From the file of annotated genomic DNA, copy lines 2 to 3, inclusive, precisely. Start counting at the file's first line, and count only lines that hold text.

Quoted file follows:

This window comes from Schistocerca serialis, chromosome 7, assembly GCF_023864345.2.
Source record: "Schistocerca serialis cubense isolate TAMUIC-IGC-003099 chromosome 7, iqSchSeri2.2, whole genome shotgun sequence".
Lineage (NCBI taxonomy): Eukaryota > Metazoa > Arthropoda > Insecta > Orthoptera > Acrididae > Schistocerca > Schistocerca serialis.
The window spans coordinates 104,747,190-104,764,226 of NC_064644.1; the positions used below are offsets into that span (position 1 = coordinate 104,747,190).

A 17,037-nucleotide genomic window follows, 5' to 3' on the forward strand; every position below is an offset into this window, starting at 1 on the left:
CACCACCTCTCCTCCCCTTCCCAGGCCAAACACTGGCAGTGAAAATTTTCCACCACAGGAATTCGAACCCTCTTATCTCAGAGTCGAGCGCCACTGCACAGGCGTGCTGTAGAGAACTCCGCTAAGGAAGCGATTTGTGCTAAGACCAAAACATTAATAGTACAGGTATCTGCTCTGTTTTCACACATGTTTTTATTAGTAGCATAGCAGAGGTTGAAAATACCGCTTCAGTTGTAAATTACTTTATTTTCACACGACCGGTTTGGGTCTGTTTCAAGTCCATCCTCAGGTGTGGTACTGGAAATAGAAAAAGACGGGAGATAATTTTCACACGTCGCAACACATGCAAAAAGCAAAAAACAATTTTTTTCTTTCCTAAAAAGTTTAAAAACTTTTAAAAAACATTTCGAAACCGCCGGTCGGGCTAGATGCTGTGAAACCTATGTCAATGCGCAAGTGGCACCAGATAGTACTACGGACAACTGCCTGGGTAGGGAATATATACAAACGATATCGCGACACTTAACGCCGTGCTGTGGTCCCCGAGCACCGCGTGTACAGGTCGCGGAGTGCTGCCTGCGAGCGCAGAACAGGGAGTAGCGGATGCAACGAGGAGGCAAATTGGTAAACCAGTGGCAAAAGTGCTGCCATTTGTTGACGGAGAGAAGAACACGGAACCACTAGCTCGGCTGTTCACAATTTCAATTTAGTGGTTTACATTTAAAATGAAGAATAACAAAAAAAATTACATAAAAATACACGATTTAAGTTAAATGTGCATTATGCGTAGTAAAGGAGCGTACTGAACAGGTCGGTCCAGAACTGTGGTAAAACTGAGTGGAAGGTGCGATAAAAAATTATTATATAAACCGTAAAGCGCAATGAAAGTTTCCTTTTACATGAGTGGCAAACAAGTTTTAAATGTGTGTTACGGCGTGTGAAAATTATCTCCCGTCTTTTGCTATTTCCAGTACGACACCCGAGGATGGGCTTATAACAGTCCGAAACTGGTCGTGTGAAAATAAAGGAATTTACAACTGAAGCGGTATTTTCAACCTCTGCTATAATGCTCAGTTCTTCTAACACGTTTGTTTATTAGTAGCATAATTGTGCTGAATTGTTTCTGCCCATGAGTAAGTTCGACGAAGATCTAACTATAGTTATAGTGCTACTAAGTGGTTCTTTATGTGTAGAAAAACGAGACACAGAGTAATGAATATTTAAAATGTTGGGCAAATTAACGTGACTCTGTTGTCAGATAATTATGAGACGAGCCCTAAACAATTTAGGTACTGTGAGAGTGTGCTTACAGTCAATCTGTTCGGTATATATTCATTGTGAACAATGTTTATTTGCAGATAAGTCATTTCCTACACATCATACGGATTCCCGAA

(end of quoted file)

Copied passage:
Source record: "Schistocerca serialis cubense isolate TAMUIC-IGC-003099 chromosome 7, iqSchSeri2.2, whole genome shotgun sequence".
Lineage (NCBI taxonomy): Eukaryota > Metazoa > Arthropoda > Insecta > Orthoptera > Acrididae > Schistocerca > Schistocerca serialis.